Dear Girl. Not to sound sappy, but these eight letters will always have a special place in my heart. “Dear Girl” is a New York Time’s Bestseller children’s book written by Amy Krouse Rosenthal, her daughter Paris Rosenthal and illustrated by Holly Hatam. The honest beauty of this specific book (besides its adorable illustrations) is that its words are incredibly relatable to all ages. Whether you’re 12 or 21, the points made in the books are still relative to any individual. One of my favorite lines reads,
“Dear Girl, write down your thoughts once in a while, even if it’s just to enjoy the way your pen feels against the paper.”
Look, I get it. We’re living in a technological world right now, and picking up a pen and paper instead of opening the Notes app on an iPhone seems outdated. However, there’s something about writing (not typing) your thoughts free-hand that has the ability to unlock a world of undiscovered emotions from within. It’s a unique experience that truly allows for you to empty your mind and spill your raw thoughts on paper and when it’s all said and done, you don’t have a choice but to face your truth and study your own avenue of thought. I stopped hand-writing my personal notes in high school when my parents gifted me with a new laptop for college. My writing was recored with one Word document after another and it worked for a short time, but I eventually gravitated back to journaling my thoughts by hand. This only intensified my love for writing, which is more than any keyboard could ever do for me.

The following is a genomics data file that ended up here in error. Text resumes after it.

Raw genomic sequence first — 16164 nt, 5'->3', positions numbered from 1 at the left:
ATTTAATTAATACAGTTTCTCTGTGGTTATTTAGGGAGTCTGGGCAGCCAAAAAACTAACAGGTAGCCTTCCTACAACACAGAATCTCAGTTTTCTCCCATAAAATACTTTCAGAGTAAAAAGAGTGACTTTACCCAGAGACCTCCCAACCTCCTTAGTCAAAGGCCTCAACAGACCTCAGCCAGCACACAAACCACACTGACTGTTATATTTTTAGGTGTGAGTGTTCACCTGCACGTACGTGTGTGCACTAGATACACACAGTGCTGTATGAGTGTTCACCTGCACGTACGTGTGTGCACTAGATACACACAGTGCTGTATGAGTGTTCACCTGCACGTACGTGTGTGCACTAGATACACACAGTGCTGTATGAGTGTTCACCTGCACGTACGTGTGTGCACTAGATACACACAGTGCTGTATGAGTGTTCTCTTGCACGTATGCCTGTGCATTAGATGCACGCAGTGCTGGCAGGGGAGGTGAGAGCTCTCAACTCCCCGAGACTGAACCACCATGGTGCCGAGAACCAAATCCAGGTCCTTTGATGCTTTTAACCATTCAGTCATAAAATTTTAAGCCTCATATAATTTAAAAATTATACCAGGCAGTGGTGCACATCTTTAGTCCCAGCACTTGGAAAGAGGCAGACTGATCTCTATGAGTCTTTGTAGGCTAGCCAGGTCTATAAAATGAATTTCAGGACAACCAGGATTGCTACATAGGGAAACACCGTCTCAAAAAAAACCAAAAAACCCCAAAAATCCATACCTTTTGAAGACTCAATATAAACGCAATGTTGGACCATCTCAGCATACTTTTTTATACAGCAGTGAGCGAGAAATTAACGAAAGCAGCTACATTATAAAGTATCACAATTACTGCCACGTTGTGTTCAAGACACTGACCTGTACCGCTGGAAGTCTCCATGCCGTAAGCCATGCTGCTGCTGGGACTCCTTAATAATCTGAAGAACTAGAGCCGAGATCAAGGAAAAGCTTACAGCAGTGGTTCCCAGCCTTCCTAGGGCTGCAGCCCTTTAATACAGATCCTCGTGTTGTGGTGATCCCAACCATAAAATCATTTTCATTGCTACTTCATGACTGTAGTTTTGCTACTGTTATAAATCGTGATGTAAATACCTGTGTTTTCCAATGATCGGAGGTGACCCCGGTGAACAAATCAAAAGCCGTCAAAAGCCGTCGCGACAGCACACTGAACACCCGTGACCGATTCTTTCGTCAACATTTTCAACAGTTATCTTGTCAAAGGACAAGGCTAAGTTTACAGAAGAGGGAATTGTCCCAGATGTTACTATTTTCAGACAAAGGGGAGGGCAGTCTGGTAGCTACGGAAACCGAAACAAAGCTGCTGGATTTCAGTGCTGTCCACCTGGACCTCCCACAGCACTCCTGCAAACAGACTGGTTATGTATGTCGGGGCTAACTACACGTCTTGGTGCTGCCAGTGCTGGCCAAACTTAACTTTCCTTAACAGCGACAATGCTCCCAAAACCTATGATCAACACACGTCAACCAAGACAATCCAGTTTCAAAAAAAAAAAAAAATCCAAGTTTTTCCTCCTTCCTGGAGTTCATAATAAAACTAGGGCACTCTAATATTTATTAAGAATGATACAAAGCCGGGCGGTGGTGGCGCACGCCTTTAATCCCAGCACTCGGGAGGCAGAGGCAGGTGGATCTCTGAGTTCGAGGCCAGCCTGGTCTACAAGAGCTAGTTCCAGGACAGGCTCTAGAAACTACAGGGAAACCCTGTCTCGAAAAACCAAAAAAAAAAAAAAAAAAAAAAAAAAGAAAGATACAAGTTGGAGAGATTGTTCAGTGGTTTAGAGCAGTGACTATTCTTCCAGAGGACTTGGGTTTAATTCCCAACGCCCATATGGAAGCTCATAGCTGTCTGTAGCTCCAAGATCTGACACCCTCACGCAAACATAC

As I look back at my own written notes, I can literally see the passion etched into my words as moments of frustration are reflected with varying pressures of pen marks. My script-style writing almost turns illegible as if my hand couldn’t write fast enough to keep up with countless thoughts, aching to find a home between a couple of faint blue lines.
“Dear Girl” has encouraged me to write again, and I whole-heartedly believe that this book, along with millions of other children’s books, has the same potential to bring positive influence to both children and adults.
Before writing this article, I did some background research on the author. I was hoping to find a postal address where I could directly write to Rosenthal to express how much her words truly mean to me, especially after recently graduating college. However, I was deeply saddened to discover that she passed away in 2017 from ovarian cancer and she is survived by her daughter, two sons, and husband. At 21 years old, Rosenthal’s encouraging words still holds an incredible amount of meaning to me, and gives me hope as I progress into adulthood.
More about Amy Rosenthal and her story:
- Rosenthal wrote the New York Times article, “You May Want to Marry My Husband.”
- Her husband wrote the article, “My Wife Said You May Want to Marry Me”, a year later in response to his late wife.